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Lawrence Mayor Dan Rivera. Source: City of Lawrence website

“There are a ton of problems that we’re facing with COVID-19: public health, unemployment, education,” Mayor Dan Rivera said on a recent Strategies for Children Zoom call about his city, Lawrence, Mass.

One of those problems cropped up at the end of August, when police found a woman running an unlicensed child care program with 25 children in her apartment.

“We had to shut the place down,” Rivera says, “but this wasn’t an opportunity to arrest somebody or throw a huge fine at them. That to me would have been criminalizing poverty because most of the people that were bringing their kids there couldn’t afford to have child care or couldn’t find affordable safe child care.”

Back in August, Rivera said it would be better to educate parents and to talk to employers about their workers’ child care needs.

Rivera also found another solution to the problem: himself.

He asked Maria Gonzalez Moeller, CEO of The Community Group, a local nonprofit provider, how much it would cost to provide child care for 200 kids. Then he went to the Lawrence City Council and asked for $400,000 in emergency funds to finance child care scholarships. (more…)

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On streets across America, every night at around 6 p.m., child care programs shut their doors for the day — shutting out working parents who need late-night or early-morning child care programs.

It’s a problem that has grown more vivid as the COVID-19 pandemic reveals the fragility of the country’s child care systems. 

“In a resource-starved child care system, very few licensed child care providers can serve the child care needs of parents with schedules outside the old, standard, 9-to-5 business day,” Sandra Teixeira of the nonprofit organization New England United for Justice says in a new video.

The result, Teixeira says, parents get shut out of nighttime, weekend, and other off-hour jobs. 

That’s why a group of nonprofit organizations and labor unions convened by Community Labor United have launched a new initiative called Care that Works to transform child care delivery in Massachusetts.

The first step:

The “union-backed coalition, with help from the city of Boston, is launching a pilot program to provide childcare in the early morning, for workers in industries like construction that do not have standard work hours,” CommonWealth magazine reports. (more…)

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“Kenya Bradshaw, vice president of an education company with 500 employees, said she started seeing an overwhelming number of female employees using up vacation days early on in the pandemic, and is now seeing them leave their jobs because of childcare issues.

” ‘Many of our women actually make more than their husbands, but they are the ones who are the lead childcare provider, so because of that, their families are also taking on some additional economic strain,’ she said. ‘These are middle class women I’m talking about in most cases.’

” ‘I’m concerned about the burden of low to moderate wage employees who don’t even have the flexibility to make that decision,’ added Bradshaw, who received thousands of replies when she posted about the topic on social media”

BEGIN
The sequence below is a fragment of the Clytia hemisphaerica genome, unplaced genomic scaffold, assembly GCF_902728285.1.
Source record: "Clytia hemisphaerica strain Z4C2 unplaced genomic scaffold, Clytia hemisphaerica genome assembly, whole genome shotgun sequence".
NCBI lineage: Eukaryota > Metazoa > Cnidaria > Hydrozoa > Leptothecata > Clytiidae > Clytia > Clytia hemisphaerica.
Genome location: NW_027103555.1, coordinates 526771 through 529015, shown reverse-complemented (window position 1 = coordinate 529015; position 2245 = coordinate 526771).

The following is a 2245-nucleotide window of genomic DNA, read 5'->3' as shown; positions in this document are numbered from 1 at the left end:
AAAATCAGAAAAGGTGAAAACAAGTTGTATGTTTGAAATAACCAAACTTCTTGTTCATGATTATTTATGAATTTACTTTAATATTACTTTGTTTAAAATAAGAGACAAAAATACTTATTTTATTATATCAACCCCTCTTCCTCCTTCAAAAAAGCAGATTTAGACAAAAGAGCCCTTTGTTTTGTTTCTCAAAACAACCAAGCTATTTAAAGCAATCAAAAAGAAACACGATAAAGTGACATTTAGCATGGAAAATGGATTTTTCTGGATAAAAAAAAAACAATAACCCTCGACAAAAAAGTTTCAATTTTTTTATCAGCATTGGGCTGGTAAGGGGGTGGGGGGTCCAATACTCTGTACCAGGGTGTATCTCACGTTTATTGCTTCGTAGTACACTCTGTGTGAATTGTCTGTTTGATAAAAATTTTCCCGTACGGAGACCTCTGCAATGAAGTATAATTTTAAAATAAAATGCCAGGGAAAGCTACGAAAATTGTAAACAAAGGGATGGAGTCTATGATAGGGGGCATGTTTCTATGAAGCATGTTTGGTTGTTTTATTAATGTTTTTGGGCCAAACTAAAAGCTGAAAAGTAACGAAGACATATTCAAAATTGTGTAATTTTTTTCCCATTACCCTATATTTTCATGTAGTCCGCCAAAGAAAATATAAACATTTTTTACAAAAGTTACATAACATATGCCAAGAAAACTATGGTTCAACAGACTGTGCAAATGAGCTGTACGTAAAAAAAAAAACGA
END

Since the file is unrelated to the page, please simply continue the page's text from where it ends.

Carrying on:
“Mothers in the workplace at a ‘tipping point’ amid the pandemic, childcare crisis,” Katie Kindelan, Good Morning America, October 1, 2020

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The results of a new poll from the First Five Years Fund are in:

“The Coronavirus pandemic has opened voters’ eyes to the importance of child care for families—and the economy. Now voters are ready for sweeping federal action,” the Fund explains on its poll fact sheet.

Among the poll’s findings:

• 84% of American voters say high-quality, affordable child care for families with young children is an essential service — just like healthcare and education

• 79% of voters say that the pandemic has made it clear to them how essential a strong child care system is for families who need it, and

• 77% of voters say that public funding for children’s education and care should start before kindergarten

“No longer can lawmakers and candidates for office view child care as a “nice-to-have” service, when voters now clearly see it as something that is essential for children, families, and America’s economy.”

Child care also has bipartisan appeal: (more…)

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Earlier this week, child care champions posted tweets to encourage Congress to #SaveChildCare.

 

 

(more…)

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Right after the COVID-19 pandemic hit the United States, early childhood education (ECE) advocates were dealing with the immediate crisis and, simultaneously, talking about what the global health crisis would mean for the future.

“We wanted to create a space for that conversation,” Albert Wat, a senior policy director at the Alliance for Early Success, said on a recent Strategies for Children Zoom call.

“We met almost weekly for four months,” Wat says of the 13 states and eight national organizations who joined the conversation. Strategies for Children, an Alliance grantee, represented Massachusetts. “We didn’t want to limit ourselves to current fiscal and policy constraints.”

Instead the group talked about a “North star,” an untethered vision of what the country could do to rebuild child care.

“We wanted to be bold, but we also wanted to be pragmatic,” Wat said.

The result is “Build Stronger: A Child Care Policy Roadmap for Transforming Our Nation’s Child Care System.” (more…)

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How hard has COVID-19 hit child care providers?